EU citizens finding it hard to get rented homes in the UK

by Ray Clancy on October 12, 2017

European citizens living or moving to the UK are being turned away when they try to rent accommodation with some letting agents advertising specifically for British citizens, it is claimed.

According to findings by the EU citizens’ rights campaign group, Europeans are being turned away by landlords and letting agents, which is making it difficult for them to find a home.


The findings also show that some advertised rental properties have specified UK citizens only, or outlined different terms for EU nationals. This also extends to jobs, with a dossier showing evidence of more than two dozen housing, employment and other adverts, many of which invite applications only from those with UK, or Irish citizenship.

The Guardian newspaper spoke with a number of EU nationals who recalled recent instances of discrimination. Natasha, a 42 year old Polish teaching assistant, said she and her friends are afraid to move from rented accommodation because landlords don’t know if they will make them secure tenants after March 2019.

As a result the Government’s equalities office is examining growing evidence that EU nationals in the UK are being illegally prevented from renting or buying properties, getting jobs and booking holidays.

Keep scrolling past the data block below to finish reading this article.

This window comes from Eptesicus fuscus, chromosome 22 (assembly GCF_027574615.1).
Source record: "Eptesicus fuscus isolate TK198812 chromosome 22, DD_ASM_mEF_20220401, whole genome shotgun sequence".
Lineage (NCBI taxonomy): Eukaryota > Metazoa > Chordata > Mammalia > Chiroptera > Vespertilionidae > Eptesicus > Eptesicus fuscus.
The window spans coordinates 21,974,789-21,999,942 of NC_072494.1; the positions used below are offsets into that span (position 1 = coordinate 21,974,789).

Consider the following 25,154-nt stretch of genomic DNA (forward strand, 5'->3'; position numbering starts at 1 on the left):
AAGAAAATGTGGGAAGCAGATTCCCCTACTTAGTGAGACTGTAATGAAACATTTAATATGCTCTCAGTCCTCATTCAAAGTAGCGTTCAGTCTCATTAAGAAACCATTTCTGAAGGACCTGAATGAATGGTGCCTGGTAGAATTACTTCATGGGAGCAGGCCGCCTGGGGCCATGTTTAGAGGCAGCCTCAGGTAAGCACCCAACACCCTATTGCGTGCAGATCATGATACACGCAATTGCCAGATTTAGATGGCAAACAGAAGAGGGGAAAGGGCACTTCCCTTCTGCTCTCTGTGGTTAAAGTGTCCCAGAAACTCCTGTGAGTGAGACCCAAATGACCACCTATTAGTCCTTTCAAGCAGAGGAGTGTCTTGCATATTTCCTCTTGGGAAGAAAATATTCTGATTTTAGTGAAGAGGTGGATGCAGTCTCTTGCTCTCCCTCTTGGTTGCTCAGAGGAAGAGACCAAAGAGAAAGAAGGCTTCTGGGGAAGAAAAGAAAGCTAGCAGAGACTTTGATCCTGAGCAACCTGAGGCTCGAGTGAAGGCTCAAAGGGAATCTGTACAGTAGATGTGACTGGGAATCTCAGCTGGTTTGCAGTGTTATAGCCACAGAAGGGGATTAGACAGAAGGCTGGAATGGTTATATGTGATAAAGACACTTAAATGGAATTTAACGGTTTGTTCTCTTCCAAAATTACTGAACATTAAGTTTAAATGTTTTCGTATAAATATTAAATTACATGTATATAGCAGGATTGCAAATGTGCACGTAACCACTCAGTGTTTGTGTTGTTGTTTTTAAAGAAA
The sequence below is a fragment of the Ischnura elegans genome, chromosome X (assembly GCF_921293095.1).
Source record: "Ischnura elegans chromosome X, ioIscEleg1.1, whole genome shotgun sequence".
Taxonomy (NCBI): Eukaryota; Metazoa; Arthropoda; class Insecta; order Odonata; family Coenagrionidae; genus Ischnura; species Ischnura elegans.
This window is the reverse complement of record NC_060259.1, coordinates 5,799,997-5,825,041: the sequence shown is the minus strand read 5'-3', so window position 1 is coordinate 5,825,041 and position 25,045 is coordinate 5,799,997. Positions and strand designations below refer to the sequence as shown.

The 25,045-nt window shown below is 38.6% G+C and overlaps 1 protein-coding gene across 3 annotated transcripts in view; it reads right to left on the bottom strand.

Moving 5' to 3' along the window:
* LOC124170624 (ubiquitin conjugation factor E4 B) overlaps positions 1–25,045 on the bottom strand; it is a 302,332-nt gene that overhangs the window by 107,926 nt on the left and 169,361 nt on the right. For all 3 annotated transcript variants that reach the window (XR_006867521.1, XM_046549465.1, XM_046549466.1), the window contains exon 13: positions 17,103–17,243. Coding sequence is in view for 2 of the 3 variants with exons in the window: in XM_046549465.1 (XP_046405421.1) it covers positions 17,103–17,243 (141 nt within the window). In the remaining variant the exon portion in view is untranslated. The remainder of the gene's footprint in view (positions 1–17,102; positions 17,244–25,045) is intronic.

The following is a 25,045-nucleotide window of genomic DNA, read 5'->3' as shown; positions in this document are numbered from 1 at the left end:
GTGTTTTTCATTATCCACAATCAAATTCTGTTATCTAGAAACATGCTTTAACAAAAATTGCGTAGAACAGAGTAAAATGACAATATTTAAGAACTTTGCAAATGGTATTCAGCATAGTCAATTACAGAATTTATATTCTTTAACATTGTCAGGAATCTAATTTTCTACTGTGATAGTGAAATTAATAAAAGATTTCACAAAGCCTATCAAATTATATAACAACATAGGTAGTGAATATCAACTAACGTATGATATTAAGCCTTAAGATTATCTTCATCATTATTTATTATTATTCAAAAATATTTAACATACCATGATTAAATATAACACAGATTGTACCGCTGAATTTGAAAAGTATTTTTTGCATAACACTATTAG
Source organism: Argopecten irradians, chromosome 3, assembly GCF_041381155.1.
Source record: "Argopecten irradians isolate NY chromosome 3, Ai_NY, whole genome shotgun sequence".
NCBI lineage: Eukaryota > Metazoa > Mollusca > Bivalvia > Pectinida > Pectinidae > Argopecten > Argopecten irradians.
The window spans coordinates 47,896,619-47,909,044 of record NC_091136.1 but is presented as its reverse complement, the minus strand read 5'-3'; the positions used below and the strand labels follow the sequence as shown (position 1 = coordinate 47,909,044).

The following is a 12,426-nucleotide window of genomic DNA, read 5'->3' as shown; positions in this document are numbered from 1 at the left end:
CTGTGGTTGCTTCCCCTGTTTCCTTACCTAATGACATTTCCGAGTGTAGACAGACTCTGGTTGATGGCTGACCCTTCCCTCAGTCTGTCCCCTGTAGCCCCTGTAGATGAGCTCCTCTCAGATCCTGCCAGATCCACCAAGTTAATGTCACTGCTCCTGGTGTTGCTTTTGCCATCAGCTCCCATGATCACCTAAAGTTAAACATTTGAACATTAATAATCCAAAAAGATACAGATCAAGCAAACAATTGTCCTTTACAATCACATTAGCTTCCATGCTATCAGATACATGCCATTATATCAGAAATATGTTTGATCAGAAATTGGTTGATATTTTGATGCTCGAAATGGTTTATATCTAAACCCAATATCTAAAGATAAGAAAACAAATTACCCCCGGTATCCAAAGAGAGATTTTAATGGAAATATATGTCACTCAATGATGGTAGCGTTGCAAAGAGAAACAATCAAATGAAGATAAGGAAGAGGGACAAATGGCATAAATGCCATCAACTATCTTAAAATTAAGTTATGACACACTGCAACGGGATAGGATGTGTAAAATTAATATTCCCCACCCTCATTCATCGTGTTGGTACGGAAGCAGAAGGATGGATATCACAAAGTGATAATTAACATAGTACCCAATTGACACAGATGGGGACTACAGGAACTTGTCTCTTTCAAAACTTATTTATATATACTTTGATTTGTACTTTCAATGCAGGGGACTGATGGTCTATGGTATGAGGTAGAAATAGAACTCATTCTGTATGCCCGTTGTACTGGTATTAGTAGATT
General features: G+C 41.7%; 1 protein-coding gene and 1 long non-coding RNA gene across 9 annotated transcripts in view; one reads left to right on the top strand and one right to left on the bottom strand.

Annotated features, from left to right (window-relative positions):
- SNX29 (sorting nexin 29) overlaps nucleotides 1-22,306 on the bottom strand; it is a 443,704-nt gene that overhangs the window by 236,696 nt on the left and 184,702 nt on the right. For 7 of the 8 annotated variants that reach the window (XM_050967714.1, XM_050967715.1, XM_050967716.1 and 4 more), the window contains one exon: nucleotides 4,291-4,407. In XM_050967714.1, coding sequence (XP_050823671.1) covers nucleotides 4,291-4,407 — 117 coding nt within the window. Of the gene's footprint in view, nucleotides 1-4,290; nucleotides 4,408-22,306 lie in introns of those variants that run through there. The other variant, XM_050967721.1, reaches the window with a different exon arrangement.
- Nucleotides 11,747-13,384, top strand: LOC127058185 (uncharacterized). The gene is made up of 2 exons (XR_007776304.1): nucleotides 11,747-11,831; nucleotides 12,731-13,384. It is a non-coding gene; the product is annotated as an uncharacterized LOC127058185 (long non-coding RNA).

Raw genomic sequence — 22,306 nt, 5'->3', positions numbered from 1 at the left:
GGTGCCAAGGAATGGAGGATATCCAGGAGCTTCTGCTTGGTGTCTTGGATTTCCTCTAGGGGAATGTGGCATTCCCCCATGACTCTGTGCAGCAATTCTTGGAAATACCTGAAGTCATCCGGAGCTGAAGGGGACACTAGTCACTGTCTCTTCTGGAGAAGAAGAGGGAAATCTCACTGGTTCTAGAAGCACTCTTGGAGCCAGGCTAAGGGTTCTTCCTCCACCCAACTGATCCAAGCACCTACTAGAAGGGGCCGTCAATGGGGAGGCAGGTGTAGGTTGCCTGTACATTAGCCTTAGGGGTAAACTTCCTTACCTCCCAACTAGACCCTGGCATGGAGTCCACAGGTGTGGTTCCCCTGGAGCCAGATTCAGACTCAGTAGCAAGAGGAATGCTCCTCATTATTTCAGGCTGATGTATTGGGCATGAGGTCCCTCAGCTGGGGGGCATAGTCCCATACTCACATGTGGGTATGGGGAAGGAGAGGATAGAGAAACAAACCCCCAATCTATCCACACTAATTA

Jeremy Robinson, managing director of Housing Hand, which currently acts as a guarantor for over 50,000 tenants from 141 countries, said that there is a lot of confusion. ‘Many landlords and letting agents who are deeply unsure of the new requirements to rent to foreign individuals, which is leading them to turn away non UK passport holders,’ he explained.

‘The Government’s introduction of Right to Rent has led to landlords and agents discriminating between applicants on the basis of their background, with some prepared to turn away tenants, just because they have a foreign accent. Legitimate tenants who cannot easily identify themselves using a British or EU passport are finding it harder to secure somewhere to live,’ he pointed out.

He believes that landlords and agents face a dilemma as they want to be fair to prospective tenants, but many are nervous of renting a property to a tenant who does not have a right to rent.

‘It is understandable why some landlords and agents are turning down international tenants, before any checks are made and are concentrating on tenants that will be able to provide a UK guarantor,’ he added.

The firm helps international students, graduating university students, professional school students entering the workforce, employed UK nationals and non-UK nationals, self-employed people and British students with responsible parties to secure rental accommodation.

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